Tetzaveh: We Are The Light!

This week we deal with detailed instructions for the creation of the tablernacle. The opening verse of the portion instructs us to bring beaten oil of olives “for kindling lamps regularly” (Exodus 27:20). The Hebrew here “ner tamid” is sometimes used to refer to the “Eternal Light” of “ner tamid” that exists over the Ark in synagogues. The development of this “eternal light” is rooted in history. Its place, according to some scholars was opposite the Ark and was moved to over the Ark after the Roman conquest of Judea. These lights in this portion may actually refer to the “lamp stands” or “menorah” that are described here and elsewhere and, as you can see in the Arch of Titus in Rome, were a major symbol of Judea and early Judaism. But what of the idea of light?
Judaism plays with this concept a lot. Light, we were reminded in an old prayer book, “is the symbol of the Divine”. We are taught that light, like God, cannot be seen, we become aware of it only as it enables us to “see” other things. I was reminded of this idea in an interview on a recent Boomer Generation Radio program. We spoke to Dr. Jonathan Flacker, a gerontologist at Emory in Atlanta, and Mr. Colin Milner who heads an organization on “active aging”. Both remarked continually on the idea of people continuing to grow and experience and celebrate life, no matter what their age. In many ways, it reflected this idea of Tetzavah, in that the “light” of our own souls continues to shine, as our own “eternal light”, and just as the Torah instructs the priests to tend to those ancient lights, as a symbol of devotion to the Sacred, so too we need to tend to the light of our own souls. That internal eternal light allows us to “see” new things, to understand the gift that is our own life and to bring the light of our own experiences to others.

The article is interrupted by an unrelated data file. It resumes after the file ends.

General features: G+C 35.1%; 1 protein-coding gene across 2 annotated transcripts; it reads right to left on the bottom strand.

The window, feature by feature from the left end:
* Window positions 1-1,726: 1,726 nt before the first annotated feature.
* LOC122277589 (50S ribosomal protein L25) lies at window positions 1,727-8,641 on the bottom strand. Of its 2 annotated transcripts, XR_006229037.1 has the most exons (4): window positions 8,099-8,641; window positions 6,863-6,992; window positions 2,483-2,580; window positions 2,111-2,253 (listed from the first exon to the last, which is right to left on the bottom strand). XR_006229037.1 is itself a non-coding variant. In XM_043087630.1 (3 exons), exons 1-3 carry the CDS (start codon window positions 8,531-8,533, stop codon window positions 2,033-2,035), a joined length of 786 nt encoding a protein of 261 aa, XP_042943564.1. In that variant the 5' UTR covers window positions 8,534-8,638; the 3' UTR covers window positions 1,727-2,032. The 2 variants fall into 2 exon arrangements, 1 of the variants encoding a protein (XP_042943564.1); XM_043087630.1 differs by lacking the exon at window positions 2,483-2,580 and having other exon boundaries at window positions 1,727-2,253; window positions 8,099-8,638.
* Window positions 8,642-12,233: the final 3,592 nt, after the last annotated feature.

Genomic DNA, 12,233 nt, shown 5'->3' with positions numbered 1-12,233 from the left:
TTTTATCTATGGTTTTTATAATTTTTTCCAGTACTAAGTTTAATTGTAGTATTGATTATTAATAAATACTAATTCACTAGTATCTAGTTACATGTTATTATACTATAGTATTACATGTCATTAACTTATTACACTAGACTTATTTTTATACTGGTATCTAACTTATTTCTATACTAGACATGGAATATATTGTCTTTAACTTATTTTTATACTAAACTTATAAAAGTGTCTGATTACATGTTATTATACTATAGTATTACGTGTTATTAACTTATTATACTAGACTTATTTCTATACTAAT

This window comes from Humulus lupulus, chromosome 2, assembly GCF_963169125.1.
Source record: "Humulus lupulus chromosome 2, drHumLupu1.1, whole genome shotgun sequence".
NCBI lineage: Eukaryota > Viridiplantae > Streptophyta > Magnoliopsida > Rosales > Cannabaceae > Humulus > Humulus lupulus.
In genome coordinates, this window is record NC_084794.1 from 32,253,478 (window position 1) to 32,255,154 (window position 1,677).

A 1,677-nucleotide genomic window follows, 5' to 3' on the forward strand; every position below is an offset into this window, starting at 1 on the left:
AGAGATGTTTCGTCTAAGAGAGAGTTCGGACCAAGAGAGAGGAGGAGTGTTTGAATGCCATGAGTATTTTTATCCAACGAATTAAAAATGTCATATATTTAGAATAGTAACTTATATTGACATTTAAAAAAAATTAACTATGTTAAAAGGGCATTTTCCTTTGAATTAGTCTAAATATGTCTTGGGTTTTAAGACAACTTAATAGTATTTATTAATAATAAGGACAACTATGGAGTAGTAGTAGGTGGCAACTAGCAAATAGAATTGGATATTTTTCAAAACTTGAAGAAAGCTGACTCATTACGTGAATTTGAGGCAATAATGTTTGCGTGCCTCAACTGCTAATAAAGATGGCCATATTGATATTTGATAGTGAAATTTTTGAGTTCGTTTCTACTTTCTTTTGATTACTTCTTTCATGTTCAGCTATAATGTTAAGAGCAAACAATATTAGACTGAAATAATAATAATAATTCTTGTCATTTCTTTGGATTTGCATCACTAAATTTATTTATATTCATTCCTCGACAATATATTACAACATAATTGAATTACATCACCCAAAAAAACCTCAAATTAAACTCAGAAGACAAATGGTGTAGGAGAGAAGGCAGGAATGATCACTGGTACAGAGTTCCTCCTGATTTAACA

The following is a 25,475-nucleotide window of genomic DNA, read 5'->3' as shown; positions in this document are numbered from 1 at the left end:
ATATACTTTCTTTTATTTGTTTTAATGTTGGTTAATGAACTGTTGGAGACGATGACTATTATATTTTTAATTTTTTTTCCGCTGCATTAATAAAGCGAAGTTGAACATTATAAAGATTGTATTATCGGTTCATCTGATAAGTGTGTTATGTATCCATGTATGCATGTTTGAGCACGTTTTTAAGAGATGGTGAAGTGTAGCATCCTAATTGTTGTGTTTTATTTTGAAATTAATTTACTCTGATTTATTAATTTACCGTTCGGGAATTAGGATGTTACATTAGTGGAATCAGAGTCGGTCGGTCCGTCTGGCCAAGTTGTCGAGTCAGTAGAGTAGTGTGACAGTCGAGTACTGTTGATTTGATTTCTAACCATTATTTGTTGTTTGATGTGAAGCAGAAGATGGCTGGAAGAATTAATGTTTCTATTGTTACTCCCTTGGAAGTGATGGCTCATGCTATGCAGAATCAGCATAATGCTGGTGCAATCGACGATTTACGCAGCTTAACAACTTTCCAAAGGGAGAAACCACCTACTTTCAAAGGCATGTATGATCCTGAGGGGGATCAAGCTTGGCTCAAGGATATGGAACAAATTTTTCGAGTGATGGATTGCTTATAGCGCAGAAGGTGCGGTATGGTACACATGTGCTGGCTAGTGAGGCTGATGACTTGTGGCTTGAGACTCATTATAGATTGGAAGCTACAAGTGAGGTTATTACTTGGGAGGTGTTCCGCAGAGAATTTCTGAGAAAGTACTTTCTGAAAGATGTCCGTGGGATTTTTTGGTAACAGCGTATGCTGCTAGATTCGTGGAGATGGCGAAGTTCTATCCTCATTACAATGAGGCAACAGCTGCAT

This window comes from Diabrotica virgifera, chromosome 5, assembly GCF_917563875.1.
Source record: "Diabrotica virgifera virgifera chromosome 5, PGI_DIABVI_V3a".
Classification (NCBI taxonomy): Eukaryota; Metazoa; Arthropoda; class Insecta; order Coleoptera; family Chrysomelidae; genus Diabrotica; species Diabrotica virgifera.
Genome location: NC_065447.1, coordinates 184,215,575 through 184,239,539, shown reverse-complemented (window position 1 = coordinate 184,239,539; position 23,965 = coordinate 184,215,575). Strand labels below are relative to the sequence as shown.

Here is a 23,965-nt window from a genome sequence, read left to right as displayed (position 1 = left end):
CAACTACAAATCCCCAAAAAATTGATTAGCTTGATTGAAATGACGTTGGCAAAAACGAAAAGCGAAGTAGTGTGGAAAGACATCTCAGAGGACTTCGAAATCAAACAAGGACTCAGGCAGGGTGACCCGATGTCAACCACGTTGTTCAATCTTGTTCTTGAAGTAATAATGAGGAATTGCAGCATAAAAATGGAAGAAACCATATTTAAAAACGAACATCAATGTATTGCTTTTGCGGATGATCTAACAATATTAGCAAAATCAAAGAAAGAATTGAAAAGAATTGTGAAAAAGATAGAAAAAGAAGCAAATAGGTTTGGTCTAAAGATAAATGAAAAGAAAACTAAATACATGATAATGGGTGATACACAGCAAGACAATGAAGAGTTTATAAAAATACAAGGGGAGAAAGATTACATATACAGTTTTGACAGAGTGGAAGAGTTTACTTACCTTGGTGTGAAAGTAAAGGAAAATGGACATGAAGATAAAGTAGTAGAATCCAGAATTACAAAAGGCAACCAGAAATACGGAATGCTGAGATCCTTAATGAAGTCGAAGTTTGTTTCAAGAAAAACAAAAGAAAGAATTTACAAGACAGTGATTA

Perhpas this Torah portion is offering us another way of being mindful that we take nothing for granted, that we need to always take care of the light that is our own soul, for that is a reflection of the sacred aspect of existence. In this way can we continue to grow and bring the light of own experiences to the world and to others.
Rabbi Richard F Address, D.Min

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